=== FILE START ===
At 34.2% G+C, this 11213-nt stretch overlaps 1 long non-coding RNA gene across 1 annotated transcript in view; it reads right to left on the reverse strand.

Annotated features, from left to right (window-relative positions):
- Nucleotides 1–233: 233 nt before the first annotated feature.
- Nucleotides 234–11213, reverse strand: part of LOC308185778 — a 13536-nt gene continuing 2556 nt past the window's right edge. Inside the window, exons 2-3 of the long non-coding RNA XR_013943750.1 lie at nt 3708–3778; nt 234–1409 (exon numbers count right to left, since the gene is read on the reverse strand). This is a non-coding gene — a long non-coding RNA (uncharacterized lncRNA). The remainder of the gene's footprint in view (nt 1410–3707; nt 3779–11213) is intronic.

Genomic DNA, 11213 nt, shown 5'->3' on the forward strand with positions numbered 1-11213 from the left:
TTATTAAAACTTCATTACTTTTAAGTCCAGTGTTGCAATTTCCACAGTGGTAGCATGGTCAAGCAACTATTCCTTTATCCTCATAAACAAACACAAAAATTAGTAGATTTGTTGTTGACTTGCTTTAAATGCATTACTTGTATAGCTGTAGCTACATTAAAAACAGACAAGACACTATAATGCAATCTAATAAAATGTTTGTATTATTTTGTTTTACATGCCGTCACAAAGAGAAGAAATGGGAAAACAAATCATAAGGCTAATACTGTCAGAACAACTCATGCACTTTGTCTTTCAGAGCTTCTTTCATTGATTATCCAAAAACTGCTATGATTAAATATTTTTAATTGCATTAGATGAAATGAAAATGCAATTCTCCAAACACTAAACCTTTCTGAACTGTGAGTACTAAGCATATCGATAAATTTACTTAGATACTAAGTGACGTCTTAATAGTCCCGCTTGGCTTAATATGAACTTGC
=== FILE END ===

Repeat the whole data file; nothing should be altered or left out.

At 34.2% G+C, this 11213-nt stretch overlaps 1 long non-coding RNA gene across 1 annotated transcript in view; it reads right to left on the reverse strand.

Annotated features, from left to right (window-relative positions):
- Nucleotides 1–233: 233 nt before the first annotated feature.
- Nucleotides 234–11213, reverse strand: part of LOC308185778 — a 13536-nt gene continuing 2556 nt past the window's right edge. Inside the window, exons 2-3 of the long non-coding RNA XR_013943750.1 lie at nt 3708–3778; nt 234–1409 (exon numbers count right to left, since the gene is read on the reverse strand). This is a non-coding gene — a long non-coding RNA (uncharacterized lncRNA). The remainder of the gene's footprint in view (nt 1410–3707; nt 3779–11213) is intronic.

Genomic DNA, 11213 nt, shown 5'->3' on the forward strand with positions numbered 1-11213 from the left:
TTATTAAAACTTCATTACTTTTAAGTCCAGTGTTGCAATTTCCACAGTGGTAGCATGGTCAAGCAACTATTCCTTTATCCTCATAAACAAACACAAAAATTAGTAGATTTGTTGTTGACTTGCTTTAAATGCATTACTTGTATAGCTGTAGCTACATTAAAAACAGACAAGACACTATAATGCAATCTAATAAAATGTTTGTATTATTTTGTTTTACATGCCGTCACAAAGAGAAGAAATGGGAAAACAAATCATAAGGCTAATACTGTCAGAACAACTCATGCACTTTGTCTTTCAGAGCTTCTTTCATTGATTATCCAAAAACTGCTATGATTAAATATTTTTAATTGCATTAGATGAAATGAAAATGCAATTCTCCAAACACTAAACCTTTCTGAACTGTGAGTACTAAGCATATCGATAAATTTACTTAGATACTAAGTGACGTCTTAATAGTCCCGCTTGGCTTAATATGAACTTGC